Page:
Where an average of below 65% is achieved, the student may be admitted on recommendation of the relevant head of department after consultation with the programme coordinator and consideration of other merits (eg relevant professional experience; the applicant’s performance in undergraduate modules related to the particular LLM; the candidate’s performance in independent research essays or similar components) and/or an admission examination.
Linguistic competence, primarily in English; foreign applicants who did not complete undergraduate studies through the medium of English must show proof of competence in English at a minimum average level of 6 out of 10 for IELTS or a minimum total score of 83 in TOEFL calculated as follows: reading 21, listening 17, speaking 23 and writing 22. In any other instance where there is doubt as to the English linguistic competence of an applicant, the Dean may require the same proof as prescribed for foreign applicants.
Foreign qualifications are subject to SAQA evaluation. (Some LLM coursework programmes or modules as indicated in the yearbook may only be available to students who hold a relevant South African legal qualification.)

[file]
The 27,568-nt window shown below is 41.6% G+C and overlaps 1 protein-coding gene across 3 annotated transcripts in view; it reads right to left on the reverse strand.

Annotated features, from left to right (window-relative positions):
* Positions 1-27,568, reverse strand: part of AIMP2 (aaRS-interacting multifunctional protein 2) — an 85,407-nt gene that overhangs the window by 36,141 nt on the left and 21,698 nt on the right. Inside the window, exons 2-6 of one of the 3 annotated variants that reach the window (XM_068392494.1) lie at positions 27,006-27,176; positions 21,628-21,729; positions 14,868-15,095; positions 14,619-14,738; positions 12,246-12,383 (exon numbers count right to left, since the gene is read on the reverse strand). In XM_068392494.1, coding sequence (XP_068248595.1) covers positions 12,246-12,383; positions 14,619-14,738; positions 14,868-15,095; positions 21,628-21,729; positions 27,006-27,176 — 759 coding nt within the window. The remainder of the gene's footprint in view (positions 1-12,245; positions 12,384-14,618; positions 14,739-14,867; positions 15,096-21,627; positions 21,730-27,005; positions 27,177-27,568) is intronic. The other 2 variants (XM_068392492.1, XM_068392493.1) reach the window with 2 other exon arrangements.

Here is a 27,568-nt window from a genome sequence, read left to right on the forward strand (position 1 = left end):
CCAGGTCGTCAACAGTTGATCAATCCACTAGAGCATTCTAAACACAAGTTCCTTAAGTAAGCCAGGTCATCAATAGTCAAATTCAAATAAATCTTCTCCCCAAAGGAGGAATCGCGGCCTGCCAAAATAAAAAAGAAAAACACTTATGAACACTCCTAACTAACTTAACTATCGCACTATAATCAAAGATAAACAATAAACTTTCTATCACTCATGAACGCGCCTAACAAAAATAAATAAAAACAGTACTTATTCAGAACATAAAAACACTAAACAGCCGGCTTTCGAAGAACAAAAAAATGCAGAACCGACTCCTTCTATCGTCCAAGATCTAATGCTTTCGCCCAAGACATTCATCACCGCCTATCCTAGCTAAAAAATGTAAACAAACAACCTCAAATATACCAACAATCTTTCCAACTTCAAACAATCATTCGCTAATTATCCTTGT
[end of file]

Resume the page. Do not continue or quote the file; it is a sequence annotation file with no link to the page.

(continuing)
Even though a student may comply with the above requirements, the Dean may, on the recommendation of the head of department presenting a specific degree or module, refuse to accept a prospective student for any LLM programme if such a student's performance in the chosen modules or field of study during undergraduate study was not satisfactory. Alternatively, the Dean could set additional requirements with a view to admission
An admission examination may also be required in respect of a particular programme or module.
Particular LLM programmes have additional selection criteria and deadlines specific to those programmes.
Other programme-specific information
This is a selection programme and only selected applicants will be admitted to the programme.
Examinations and pass requirements
In the event of having failed all modules during a particular year of study, a student will only be allowed to continue with his/her studies with the consent of the Postgraduate Committee.